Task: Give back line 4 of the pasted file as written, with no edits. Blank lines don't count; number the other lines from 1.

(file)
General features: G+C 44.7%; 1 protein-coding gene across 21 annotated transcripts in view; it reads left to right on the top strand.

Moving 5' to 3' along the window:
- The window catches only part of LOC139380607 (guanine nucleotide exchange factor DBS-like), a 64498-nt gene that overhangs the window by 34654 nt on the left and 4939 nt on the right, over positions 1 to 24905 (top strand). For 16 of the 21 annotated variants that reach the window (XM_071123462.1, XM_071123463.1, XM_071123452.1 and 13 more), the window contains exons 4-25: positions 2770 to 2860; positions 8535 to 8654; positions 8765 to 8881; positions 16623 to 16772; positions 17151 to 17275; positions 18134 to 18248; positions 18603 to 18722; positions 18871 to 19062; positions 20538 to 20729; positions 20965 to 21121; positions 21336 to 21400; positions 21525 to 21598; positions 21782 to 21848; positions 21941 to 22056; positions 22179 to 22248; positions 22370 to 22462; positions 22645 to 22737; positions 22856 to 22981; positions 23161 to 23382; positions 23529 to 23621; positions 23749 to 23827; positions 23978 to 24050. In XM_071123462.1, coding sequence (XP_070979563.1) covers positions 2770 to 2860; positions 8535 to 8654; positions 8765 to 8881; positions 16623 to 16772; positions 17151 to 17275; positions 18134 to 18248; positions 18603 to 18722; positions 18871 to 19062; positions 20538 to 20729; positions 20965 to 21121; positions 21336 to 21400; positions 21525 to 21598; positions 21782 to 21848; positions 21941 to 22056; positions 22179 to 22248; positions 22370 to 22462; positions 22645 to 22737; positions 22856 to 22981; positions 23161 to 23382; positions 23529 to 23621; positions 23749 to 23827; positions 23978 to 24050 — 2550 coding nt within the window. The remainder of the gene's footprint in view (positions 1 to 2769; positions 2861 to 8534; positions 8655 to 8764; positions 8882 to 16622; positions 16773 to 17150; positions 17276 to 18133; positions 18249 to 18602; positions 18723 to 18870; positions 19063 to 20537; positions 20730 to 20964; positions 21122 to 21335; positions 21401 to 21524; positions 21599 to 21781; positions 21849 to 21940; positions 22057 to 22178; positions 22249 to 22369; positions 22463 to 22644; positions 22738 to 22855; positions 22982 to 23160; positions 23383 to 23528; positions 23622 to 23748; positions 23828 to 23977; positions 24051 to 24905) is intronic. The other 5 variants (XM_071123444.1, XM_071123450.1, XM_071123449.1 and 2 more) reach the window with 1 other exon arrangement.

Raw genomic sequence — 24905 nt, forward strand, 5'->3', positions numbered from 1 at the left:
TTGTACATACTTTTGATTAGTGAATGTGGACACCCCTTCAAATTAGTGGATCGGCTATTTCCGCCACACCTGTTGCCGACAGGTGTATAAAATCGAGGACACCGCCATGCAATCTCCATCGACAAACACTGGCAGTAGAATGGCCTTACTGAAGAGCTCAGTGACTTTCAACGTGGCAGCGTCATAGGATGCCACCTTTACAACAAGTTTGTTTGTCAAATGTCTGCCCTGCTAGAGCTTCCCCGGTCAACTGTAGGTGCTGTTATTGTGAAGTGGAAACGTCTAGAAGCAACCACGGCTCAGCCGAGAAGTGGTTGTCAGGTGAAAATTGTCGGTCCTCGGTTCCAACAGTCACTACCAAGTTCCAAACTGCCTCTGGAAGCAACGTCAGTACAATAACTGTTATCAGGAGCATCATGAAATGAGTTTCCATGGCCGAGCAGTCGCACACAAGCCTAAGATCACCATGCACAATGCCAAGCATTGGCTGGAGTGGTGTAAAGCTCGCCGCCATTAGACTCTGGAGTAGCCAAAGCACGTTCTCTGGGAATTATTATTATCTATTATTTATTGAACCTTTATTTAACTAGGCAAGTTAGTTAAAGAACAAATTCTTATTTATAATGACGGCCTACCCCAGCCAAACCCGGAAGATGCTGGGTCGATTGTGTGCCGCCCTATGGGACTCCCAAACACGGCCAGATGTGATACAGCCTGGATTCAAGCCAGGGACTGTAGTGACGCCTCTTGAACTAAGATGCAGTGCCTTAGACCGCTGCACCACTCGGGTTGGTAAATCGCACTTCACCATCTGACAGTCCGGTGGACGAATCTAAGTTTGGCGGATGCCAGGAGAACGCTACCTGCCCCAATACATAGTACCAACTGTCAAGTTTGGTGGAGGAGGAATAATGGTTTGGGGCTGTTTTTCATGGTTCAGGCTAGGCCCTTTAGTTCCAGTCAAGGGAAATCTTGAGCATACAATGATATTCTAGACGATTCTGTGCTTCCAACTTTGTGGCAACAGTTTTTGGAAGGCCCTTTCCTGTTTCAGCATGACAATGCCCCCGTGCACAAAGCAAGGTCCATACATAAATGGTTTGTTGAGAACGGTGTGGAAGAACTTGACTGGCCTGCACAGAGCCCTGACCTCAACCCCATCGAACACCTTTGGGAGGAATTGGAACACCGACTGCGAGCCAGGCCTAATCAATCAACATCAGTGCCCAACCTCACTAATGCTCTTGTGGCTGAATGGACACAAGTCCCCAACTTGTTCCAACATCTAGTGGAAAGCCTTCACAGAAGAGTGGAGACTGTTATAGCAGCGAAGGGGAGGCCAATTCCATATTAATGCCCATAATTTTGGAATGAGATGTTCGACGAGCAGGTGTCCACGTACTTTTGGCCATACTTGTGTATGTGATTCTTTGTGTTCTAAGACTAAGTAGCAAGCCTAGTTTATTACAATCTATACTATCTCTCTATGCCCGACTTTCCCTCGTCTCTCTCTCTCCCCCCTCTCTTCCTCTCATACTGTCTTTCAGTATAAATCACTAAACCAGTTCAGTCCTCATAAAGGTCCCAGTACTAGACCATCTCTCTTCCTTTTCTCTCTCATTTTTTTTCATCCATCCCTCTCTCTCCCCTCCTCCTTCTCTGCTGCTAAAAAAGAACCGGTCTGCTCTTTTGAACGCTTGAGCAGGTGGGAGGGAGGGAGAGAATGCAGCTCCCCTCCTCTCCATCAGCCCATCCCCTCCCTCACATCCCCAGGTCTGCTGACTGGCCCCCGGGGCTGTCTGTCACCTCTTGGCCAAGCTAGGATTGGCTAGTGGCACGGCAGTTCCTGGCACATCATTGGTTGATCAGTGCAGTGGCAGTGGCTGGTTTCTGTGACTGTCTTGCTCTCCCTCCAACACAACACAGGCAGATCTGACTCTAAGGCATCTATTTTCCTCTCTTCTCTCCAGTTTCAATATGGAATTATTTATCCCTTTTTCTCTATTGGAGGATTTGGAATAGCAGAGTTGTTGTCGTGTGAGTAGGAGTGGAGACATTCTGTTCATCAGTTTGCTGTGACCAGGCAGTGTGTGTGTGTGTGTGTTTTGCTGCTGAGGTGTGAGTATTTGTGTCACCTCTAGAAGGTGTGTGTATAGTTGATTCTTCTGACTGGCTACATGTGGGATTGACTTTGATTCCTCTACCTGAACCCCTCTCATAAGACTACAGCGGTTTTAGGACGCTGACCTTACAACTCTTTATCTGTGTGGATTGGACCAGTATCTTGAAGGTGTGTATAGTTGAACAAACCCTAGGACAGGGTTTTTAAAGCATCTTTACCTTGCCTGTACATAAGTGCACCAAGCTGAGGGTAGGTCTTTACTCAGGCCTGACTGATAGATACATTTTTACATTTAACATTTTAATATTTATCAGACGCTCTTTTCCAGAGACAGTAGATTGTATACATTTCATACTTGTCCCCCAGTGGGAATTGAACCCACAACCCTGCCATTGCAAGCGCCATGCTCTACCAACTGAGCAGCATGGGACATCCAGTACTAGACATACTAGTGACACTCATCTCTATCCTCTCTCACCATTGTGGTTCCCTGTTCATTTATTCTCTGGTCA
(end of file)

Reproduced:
Raw genomic sequence — 24905 nt, forward strand, 5'->3', positions numbered from 1 at the left: